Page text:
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ERIC Number: ED529581
Record Type: Non-Journal
Publication Date: 2011-Jan-7
Pages: 74
Abstractor: As Provided
Reference Count: 162
Workforce Skills and Innovation: An Overview of Major Themes in the Literature. OECD Education Working Papers, No. 55
Toner, Phillip
OECD Publishing (NJ1)
This paper provides an account of the main approaches, debates and evidence in the literature on the role of workforce skills in the innovation process in developed economies. It draws on multiple sources including the innovation studies discipline, neoclassical Human Capital theory, institutionalist labour market studies and the work organisation discipline. Extensive use is also made of official survey data to describe and quantify the diversity of skills and occupations involved in specific types of innovation activities. The principal debates within the literature are outlined and evaluated. These debates centre on the definition of "skill"; the idea of generic "skills for innovation"; the contribution of skills supply in promoting innovation; the apparent paradox of simultaneous skill shortages and "over-qualification" in the workforce; the notion of "high or low-skill equilibrium"; how industry and training systems balance the demands for workers to acquire firm-specific skills of immediate value in the market against more general skills and knowledge that may be relevant to a broader range of firms and technologies over a working life; the role of different work organisation systems in promoting and utilising workforce skills and whether technical change is fundamentally biased towards demanding higher level workforce skills. The paper identifies a number of major findings in the literature. First, the predominant form of innovation in firms is incremental, and this points to the central role of the broader workforce in the generation, adaptation and diffusion of technical and organisational change. Second, achieving high academic standards within a country for the largest proportion of school students not only supports high participation in post school education and training but creates a workforce with greater potential to engage productively with innovation. Third, the extent to which a firm's workforce actively engages strongly determined by particular work organisation practices. Finally, there are large differences across advanced nations in workforce skill formation systems, especially for vocational skills. Such differences result in large disparities across nations in the share of their workforce with formal vocational qualifications, and in the level of these qualifications. The resulting differences in the quantity and quality of workforce skills are a major factor in determining the observed patterns of innovation and key aspects of economic performance. (Contains 7 tables, 1 figure and 40 endnotes.)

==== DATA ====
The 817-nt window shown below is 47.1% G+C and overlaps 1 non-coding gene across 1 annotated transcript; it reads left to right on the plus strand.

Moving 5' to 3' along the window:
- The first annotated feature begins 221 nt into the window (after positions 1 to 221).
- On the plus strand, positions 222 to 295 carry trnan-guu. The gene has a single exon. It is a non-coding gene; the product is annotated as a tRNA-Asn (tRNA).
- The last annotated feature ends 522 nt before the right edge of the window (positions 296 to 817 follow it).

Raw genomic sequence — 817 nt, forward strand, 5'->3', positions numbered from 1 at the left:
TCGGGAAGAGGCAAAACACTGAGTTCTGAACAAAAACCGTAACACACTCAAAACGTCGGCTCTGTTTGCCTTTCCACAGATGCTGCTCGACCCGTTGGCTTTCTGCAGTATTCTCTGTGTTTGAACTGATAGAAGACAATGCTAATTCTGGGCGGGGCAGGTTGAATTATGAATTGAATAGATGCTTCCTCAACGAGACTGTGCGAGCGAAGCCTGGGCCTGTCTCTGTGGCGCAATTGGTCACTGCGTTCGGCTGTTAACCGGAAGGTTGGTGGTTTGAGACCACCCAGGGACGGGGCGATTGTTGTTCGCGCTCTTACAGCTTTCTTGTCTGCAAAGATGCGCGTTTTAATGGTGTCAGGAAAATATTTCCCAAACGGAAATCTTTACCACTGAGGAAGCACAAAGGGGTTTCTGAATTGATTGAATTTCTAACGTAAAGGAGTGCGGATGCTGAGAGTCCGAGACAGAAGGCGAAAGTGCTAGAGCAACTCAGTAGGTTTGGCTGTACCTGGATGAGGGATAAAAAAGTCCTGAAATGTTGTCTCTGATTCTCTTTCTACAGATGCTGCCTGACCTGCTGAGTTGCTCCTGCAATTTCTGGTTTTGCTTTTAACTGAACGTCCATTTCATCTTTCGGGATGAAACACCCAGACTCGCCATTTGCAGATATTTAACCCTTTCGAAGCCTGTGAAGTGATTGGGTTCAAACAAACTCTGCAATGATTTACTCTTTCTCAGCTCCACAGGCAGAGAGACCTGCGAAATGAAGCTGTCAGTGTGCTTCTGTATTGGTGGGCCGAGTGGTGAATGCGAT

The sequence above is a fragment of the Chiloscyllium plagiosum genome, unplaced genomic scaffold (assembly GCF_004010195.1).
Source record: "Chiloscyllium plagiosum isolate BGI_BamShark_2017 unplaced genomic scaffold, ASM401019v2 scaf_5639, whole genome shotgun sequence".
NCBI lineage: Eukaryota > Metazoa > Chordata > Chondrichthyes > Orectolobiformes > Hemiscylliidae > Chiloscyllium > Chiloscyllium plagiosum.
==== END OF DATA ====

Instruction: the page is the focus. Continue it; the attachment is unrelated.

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Publication Type: Reports - Descriptive
Education Level: Adult Education
Audience: N/A
Language: English
Sponsor: N/A
Authoring Institution: Organisation for Economic Cooperation and Development